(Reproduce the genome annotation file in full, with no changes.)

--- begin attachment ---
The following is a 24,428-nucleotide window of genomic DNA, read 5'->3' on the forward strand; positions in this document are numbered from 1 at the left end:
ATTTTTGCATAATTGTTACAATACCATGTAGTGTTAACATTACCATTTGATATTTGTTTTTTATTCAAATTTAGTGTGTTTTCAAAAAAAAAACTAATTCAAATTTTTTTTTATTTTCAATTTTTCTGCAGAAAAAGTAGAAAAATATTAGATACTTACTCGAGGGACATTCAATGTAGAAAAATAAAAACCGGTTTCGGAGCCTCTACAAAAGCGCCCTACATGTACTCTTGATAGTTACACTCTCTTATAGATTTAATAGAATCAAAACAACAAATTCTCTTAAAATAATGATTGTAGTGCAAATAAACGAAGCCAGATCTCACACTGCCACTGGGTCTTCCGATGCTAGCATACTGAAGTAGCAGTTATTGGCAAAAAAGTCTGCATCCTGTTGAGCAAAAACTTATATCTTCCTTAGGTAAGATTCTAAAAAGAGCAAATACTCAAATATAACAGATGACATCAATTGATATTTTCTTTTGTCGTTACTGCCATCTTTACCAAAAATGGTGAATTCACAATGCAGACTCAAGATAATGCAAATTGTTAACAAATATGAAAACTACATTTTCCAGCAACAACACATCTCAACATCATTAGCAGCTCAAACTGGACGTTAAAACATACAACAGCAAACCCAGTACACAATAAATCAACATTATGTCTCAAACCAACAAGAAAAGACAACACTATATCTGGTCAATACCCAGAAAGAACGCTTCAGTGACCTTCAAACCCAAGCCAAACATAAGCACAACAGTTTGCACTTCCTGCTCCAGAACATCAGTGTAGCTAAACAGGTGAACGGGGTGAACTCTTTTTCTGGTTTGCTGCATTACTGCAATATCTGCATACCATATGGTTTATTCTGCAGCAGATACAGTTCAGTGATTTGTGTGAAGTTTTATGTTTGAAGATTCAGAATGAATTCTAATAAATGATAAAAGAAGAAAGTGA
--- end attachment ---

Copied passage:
The following is a 24,428-nucleotide window of genomic DNA, read 5'->3' on the forward strand; positions in this document are numbered from 1 at the left end:
ATTTTTGCATAATTGTTACAATACCATGTAGTGTTAACATTACCATTTGATATTTGTTTTTTATTCAAATTTAGTGTGTTTTCAAAAAAAAAACTAATTCAAATTTTTTTTTATTTTCAATTTTTCTGCAGAAAAAGTAGAAAAATATTAGATACTTACTCGAGGGACATTCAATGTAGAAAAATAAAAACCGGTTTCGGAGCCTCTACAAAAGCGCCCTACATGTACTCTTGATAGTTACACTCTCTTATAGATTTAATAGAATCAAAACAACAAATTCTCTTAAAATAATGATTGTAGTGCAAATAAACGAAGCCAGATCTCACACTGCCACTGGGTCTTCCGATGCTAGCATACTGAAGTAGCAGTTATTGGCAAAAAAGTCTGCATCCTGTTGAGCAAAAACTTATATCTTCCTTAGGTAAGATTCTAAAAAGAGCAAATACTCAAATATAACAGATGACATCAATTGATATTTTCTTTTGTCGTTACTGCCATCTTTACCAAAAATGGTGAATTCACAATGCAGACTCAAGATAATGCAAATTGTTAACAAATATGAAAACTACATTTTCCAGCAACAACACATCTCAACATCATTAGCAGCTCAAACTGGACGTTAAAACATACAACAGCAAACCCAGTACACAATAAATCAACATTATGTCTCAAACCAACAAGAAAAGACAACACTATATCTGGTCAATACCCAGAAAGAACGCTTCAGTGACCTTCAAACCCAAGCCAAACATAAGCACAACAGTTTGCACTTCCTGCTCCAGAACATCAGTGTAGCTAAACAGGTGAACGGGGTGAACTCTTTTTCTGGTTTGCTGCATTACTGCAATATCTGCATACCATATGGTTTATTCTGCAGCAGATACAGTTCAGTGATTTGTGTGAAGTTTTATGTTTGAAGATTCAGAATGAATTCTAATAAATGATAAAAGAAGAAAGTGA